The recent movie Admission certainly showed Princeton in a great light. I thought the movie was fabulous as a dramatic comedy, and it indeed showed the admission program very accurately. As one who has served as a member of the Schools Committee in central Ohio for 30 years, I have long appreciated the thoroughness by which our University goes about qualifying each freshman class.
Having said this, I must say that in my 30 years of interviews, I have had very few student applicants who I did not think could handle Princeton’s rigorous academic program, or in fact anyone who would not enjoy and prosper in the experience. I have found that young people simply do not take the time, effort, and money to apply to Princeton if they and their guidance counselors are not confident of their ability. I have found myself being an advocate for the young people I interview, realizing their chances of being admitted are slim at best.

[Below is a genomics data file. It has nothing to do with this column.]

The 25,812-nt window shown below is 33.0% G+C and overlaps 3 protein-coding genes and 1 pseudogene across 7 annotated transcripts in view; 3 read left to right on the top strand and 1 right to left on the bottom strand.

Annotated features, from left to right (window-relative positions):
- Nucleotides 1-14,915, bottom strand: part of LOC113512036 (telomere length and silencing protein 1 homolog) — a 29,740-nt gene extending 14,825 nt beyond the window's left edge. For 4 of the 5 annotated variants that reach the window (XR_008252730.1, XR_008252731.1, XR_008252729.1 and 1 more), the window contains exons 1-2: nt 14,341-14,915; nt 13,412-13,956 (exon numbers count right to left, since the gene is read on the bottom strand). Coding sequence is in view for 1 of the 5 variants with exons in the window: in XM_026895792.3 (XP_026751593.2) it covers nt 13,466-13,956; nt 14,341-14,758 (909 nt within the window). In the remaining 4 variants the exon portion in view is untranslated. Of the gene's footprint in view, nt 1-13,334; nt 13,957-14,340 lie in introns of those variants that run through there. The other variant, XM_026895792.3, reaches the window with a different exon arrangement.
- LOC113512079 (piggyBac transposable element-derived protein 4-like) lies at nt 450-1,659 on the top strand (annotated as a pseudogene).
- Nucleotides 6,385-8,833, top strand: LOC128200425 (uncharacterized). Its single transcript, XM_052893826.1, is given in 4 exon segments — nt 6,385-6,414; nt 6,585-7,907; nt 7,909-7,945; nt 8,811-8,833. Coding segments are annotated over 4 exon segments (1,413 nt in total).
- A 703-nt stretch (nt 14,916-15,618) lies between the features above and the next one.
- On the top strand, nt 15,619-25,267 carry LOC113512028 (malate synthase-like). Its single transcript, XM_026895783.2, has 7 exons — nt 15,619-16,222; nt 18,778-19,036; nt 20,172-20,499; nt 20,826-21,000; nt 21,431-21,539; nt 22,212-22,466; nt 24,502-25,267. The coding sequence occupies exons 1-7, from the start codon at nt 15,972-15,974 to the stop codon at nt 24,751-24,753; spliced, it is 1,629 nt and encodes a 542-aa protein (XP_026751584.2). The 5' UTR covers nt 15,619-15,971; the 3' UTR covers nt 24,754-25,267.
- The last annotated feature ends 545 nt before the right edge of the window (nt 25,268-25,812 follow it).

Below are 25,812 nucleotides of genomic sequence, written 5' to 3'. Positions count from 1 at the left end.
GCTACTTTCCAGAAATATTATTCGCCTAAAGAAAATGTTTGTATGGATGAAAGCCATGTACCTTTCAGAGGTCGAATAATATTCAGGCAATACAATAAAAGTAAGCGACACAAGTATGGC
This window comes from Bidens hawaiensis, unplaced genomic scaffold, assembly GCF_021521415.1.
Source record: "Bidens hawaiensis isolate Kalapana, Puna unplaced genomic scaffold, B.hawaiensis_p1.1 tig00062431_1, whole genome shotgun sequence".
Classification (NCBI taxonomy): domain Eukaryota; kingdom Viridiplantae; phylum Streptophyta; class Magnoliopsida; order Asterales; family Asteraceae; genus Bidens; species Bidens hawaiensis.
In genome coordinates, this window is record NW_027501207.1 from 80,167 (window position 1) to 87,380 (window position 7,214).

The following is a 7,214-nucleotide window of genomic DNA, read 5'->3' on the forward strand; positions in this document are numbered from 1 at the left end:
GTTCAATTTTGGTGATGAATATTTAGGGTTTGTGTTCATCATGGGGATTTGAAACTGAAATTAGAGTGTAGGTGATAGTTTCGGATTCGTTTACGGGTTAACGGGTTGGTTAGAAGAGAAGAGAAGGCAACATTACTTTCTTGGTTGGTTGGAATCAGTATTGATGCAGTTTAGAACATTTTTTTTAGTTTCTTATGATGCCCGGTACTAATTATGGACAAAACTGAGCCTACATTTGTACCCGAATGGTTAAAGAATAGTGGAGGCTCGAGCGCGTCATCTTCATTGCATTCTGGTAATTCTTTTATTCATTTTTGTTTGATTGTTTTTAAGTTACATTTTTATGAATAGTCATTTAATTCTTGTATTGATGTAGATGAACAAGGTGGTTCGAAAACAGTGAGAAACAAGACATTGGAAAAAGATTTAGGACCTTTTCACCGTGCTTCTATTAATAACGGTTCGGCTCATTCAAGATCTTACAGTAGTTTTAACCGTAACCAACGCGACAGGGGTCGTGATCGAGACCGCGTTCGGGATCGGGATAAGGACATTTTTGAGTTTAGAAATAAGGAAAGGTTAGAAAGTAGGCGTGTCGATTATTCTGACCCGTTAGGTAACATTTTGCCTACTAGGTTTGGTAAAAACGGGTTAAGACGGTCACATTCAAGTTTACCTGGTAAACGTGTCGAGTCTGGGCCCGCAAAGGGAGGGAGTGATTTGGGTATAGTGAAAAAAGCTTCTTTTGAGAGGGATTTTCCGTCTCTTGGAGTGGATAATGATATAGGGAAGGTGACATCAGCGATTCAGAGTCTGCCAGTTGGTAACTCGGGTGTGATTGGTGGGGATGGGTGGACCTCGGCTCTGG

I now believe the admission staff could be cut way back to provide enough people to ensure that each applicant has the basic qualifications to succeed at Princeton, and then choose the class by lottery. With more than 20,000 applicants, a lottery statistically would provide the same mix of students the University seeks without the horrendous animosity created among the many applicants’ families who feel their student has been denied acceptance unfairly.